The Weekly Ringer

The University of Mary Washington Student Newspaper

UMW clubs collaborate with local Fredericksburg shelter Empowerhouse for Women’s History Month donation drive

4 min read
A brown box with a yellow and blue sign

The donation boxes including menstrual hygienes are located in various buildings on campus. | Abbey Magnet, The Weekly Ringer


Staff Writer

In honor of Women’s History Month, the UMW chapter of NAACP, Women of Color and the Latino Student Association have collaborated with Empowerhouse and the UMW Women’s Gender and Sexuality Studies Student Association to create a donation drive through which they will collect items for women in need both on campus and in the Fredericksburg area. 

Donation boxes for the drive are located in various buildings around campus, such as the James Farmer Multicultural Center, the Honors Commons in Lee Hall, Combs Hall and Katora Café. They will be open for donations until the end of the month.

The donation drive is the product of a collaboration with various student clubs, organizations and associations alongside Empowerhouse, a local shelter centered around supporting and helping victims of domestic violence. 

According to the Empowerhouse website, their mission is to empower “survivors and their children to believe in themselves and build new lives filled with dignity, respect, safety, and hope.” Additionally, their vision is to create “a diverse network of community members working together to promote safe relationships, homes, and communities.”

In anticipation of the drive, Empowerhouse provided the clubs with a list of items they needed and what was best to be donated. The list included cleaning supplies, non-perishable foods, menstrual products, adult clothing, children’s clothes, gift cards and used cell phones.

Nahjah Wilson, a junior political science major and president of UMW NAACP explained the purpose of donating products on the list from Empowerhouse. 

“We also are trying to get more warm things that could help women who were in domestic violence situations,” she said. “So that would include getting them different gift cards so they can start buying stuff for themselves.”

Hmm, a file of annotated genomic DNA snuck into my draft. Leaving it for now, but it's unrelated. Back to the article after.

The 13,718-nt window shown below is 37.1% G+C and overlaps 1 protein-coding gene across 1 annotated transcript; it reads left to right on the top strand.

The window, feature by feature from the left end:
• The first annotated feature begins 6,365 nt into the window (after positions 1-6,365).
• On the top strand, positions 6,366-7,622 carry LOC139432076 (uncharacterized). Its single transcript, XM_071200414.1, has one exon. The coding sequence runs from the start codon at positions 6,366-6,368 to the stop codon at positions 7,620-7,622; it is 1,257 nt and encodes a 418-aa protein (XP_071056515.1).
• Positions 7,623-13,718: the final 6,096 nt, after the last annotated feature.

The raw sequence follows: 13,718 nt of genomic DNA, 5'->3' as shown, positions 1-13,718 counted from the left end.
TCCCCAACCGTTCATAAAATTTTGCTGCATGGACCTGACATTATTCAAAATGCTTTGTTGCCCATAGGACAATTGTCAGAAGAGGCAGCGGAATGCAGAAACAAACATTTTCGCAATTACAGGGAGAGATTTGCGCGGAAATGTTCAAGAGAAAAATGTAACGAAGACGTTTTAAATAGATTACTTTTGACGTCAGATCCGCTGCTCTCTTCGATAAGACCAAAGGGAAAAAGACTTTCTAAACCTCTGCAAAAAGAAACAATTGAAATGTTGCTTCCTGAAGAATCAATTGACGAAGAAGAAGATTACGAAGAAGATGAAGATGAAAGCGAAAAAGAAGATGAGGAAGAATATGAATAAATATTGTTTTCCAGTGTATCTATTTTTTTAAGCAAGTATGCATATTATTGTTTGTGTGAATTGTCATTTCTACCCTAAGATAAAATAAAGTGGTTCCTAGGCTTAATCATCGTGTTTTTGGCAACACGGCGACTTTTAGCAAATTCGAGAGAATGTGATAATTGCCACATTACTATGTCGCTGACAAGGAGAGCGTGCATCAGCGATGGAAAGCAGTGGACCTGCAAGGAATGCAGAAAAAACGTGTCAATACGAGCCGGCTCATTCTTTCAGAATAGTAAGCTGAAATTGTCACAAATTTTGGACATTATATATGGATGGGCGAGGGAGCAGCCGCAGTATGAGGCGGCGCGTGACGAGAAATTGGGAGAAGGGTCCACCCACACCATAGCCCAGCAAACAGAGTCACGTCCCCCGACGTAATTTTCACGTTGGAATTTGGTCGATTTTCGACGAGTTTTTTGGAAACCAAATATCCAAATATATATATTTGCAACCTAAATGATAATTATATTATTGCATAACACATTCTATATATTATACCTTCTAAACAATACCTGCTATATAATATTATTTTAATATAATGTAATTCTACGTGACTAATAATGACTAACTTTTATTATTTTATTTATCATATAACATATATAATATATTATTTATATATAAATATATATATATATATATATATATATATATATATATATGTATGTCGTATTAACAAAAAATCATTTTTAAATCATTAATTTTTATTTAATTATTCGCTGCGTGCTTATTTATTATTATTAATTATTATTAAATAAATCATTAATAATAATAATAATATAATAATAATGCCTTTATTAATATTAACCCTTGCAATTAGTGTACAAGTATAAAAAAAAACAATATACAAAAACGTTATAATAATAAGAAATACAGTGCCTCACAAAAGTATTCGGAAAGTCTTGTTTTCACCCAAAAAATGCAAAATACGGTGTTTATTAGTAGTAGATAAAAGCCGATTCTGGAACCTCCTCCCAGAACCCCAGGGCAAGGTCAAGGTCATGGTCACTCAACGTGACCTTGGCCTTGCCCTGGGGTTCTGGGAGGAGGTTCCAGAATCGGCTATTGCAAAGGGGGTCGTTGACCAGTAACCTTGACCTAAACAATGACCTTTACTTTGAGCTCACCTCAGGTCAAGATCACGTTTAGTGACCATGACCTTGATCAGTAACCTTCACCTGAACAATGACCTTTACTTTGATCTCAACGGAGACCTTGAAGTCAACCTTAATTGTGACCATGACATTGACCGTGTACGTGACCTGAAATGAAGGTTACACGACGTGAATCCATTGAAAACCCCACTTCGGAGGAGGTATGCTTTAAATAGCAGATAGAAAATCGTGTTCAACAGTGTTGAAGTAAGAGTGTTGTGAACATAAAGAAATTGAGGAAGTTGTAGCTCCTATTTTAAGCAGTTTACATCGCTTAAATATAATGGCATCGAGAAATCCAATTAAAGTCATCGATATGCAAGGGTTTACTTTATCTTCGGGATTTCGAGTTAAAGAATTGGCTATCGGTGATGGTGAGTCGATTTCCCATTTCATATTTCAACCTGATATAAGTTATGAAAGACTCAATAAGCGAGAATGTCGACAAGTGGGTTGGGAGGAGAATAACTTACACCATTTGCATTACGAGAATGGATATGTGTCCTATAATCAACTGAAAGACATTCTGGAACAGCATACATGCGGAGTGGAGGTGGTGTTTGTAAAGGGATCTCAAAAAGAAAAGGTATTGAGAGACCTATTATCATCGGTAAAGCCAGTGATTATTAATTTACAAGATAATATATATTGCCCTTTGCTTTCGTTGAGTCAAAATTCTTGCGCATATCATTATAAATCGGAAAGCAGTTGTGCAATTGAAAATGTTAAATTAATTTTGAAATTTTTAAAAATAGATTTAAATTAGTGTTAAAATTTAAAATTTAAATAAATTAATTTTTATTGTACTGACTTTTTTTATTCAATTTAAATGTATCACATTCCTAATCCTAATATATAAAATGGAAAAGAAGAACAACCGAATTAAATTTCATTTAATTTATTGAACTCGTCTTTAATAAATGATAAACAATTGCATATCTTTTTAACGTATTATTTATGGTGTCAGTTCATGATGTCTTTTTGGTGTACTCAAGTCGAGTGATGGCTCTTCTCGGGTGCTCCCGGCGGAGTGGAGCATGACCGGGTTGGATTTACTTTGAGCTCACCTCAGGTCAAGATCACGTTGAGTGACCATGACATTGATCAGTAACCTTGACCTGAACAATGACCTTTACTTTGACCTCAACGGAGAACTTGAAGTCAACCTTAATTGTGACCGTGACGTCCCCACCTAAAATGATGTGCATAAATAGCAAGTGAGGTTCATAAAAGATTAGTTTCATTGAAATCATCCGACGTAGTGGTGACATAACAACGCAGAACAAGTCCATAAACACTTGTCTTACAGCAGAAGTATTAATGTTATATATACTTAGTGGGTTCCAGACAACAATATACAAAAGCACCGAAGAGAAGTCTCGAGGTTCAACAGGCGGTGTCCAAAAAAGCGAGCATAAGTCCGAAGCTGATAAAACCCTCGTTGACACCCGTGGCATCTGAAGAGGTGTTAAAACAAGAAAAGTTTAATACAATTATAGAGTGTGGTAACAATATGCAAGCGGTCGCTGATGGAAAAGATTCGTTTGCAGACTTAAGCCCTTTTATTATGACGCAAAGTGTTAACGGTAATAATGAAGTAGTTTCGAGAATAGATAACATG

The Empowerhouse website, as well as a QR code posted on the boxes themselves, offer a list of donations that would best support their cause. 

Paula Perez, a junior psychology major and the president of Women of Color, believes that this drive is significant not only to Empowerhouse but to UMW as well.

 “This event was originally just supposed to support Empowerhouse, which is a very local women’s drive, but they provide for women and also children, families and single moms all the supplies they need,” she said. “But it expanded to the community on campus with the help of women and gender studies.”

According to Perez, the menstrual products that get donated will be divided between Empowerhouse and UMW Women’s Gender and Sexuality Studies Student Association so that those around the city and on campus have access to these goods. 

“Whatever we get from the donations when it comes to menstrual products, half of that will be split into Empowerhouse, but also bring back to the community,” said Perez. “So there’s products in the women’s bathroom or family bathrooms, just so it’s there in case someone needs it.”

Junior political science major Kaylah Lightfoot realized long before the drive began that she wanted to “meet the needs of women more especially when it comes to feminine hygiene products.”

Ensuring that menstrual products are available, in addition to considering the variations of products needed, plays an important role in this drive. Regarding donated menstrual products, Lightfoot considered the current offerings in the bathrooms around the university.

“Feminine hygiene products were always important when it comes to tampons and pads, but there’s also the idea of sizing of pads,” she said. “We understand that women need all the different variations and sizes [of] both tampons and pads. The big issue was that the school only gave us liners.” 

While NAACP, WOC and LSA are the main three clubs working on the women’s drive, the Gwen Hale Resource Center assisted with research and donations, and SGA also contributed to the drive.

According to Perez, working with the clubs required a massive collaborative effort that came with some difficulties, but they were able to rely on each other to bring the drive to fruition.  

“We have to be on top of it, or if not, we might forget something,” she said. “But I will say, so far it’s been really nice working with NAACP and LSA because even if we mess up or we forget one thing, they’re able to be like ‘oh no, don’t worry about it. I got you, you got this. I got you covered.’”

During the planning process, Perez found a greater sense of community through working with like-minded and passionate individuals. 

“Something I fully, really realize is that we all kind of go through the same thing,” she said. “You’re not the only one and you’re very much united in a sense.” 

She continued. “I think it’s just seeing how close connected the community is—I can see it firsthand.”

Lightfoot echoed similar sentiments about the collaboration. 

“Because I’ve been part of different planning committees where it’s just like ‘oh, everybody’s names on there’ but the work isn’t equal amongst everybody,” she said. “So being part of this was just like ‘oh, the work is actually equal and we’re still able to manage other bits of our own vision as well.’”